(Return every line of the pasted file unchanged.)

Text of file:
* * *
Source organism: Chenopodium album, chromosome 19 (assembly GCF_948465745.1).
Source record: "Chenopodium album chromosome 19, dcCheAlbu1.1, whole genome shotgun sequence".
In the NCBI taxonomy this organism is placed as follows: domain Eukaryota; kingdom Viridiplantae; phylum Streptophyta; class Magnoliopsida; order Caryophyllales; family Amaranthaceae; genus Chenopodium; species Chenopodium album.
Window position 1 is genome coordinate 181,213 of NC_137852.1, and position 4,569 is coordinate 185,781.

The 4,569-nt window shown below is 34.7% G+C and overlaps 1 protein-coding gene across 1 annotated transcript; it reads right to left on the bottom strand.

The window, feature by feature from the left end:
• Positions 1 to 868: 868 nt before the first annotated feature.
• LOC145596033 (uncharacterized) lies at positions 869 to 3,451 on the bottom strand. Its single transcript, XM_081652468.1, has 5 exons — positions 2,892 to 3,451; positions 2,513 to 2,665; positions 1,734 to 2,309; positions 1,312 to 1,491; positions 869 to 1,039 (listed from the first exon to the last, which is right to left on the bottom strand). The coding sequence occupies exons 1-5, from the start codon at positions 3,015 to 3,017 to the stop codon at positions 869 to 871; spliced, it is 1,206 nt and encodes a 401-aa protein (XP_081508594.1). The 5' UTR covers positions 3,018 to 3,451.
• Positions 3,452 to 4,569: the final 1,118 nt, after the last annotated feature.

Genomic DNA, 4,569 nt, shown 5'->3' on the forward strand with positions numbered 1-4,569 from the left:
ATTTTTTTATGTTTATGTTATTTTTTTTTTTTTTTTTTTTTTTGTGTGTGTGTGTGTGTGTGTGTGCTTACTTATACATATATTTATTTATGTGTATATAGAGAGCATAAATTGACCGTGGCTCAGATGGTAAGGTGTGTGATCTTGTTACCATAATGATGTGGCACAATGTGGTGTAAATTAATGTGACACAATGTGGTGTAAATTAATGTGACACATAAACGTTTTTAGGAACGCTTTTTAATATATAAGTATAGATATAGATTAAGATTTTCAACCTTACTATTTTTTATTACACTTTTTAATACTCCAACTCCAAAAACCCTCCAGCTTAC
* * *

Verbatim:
Source organism: Chenopodium album, chromosome 19 (assembly GCF_948465745.1).
Source record: "Chenopodium album chromosome 19, dcCheAlbu1.1, whole genome shotgun sequence".
In the NCBI taxonomy this organism is placed as follows: domain Eukaryota; kingdom Viridiplantae; phylum Streptophyta; class Magnoliopsida; order Caryophyllales; family Amaranthaceae; genus Chenopodium; species Chenopodium album.
Window position 1 is genome coordinate 181,213 of NC_137852.1, and position 4,569 is coordinate 185,781.

The 4,569-nt window shown below is 34.7% G+C and overlaps 1 protein-coding gene across 1 annotated transcript; it reads right to left on the bottom strand.

The window, feature by feature from the left end:
• Positions 1 to 868: 868 nt before the first annotated feature.
• LOC145596033 (uncharacterized) lies at positions 869 to 3,451 on the bottom strand. Its single transcript, XM_081652468.1, has 5 exons — positions 2,892 to 3,451; positions 2,513 to 2,665; positions 1,734 to 2,309; positions 1,312 to 1,491; positions 869 to 1,039 (listed from the first exon to the last, which is right to left on the bottom strand). The coding sequence occupies exons 1-5, from the start codon at positions 3,015 to 3,017 to the stop codon at positions 869 to 871; spliced, it is 1,206 nt and encodes a 401-aa protein (XP_081508594.1). The 5' UTR covers positions 3,018 to 3,451.
• Positions 3,452 to 4,569: the final 1,118 nt, after the last annotated feature.

Genomic DNA, 4,569 nt, shown 5'->3' on the forward strand with positions numbered 1-4,569 from the left:
ATTTTTTTATGTTTATGTTATTTTTTTTTTTTTTTTTTTTTTTGTGTGTGTGTGTGTGTGTGTGTGCTTACTTATACATATATTTATTTATGTGTATATAGAGAGCATAAATTGACCGTGGCTCAGATGGTAAGGTGTGTGATCTTGTTACCATAATGATGTGGCACAATGTGGTGTAAATTAATGTGACACAATGTGGTGTAAATTAATGTGACACATAAACGTTTTTAGGAACGCTTTTTAATATATAAGTATAGATATAGATTAAGATTTTCAACCTTACTATTTTTTATTACACTTTTTAATACTCCAACTCCAAAAACCCTCCAGCTTAC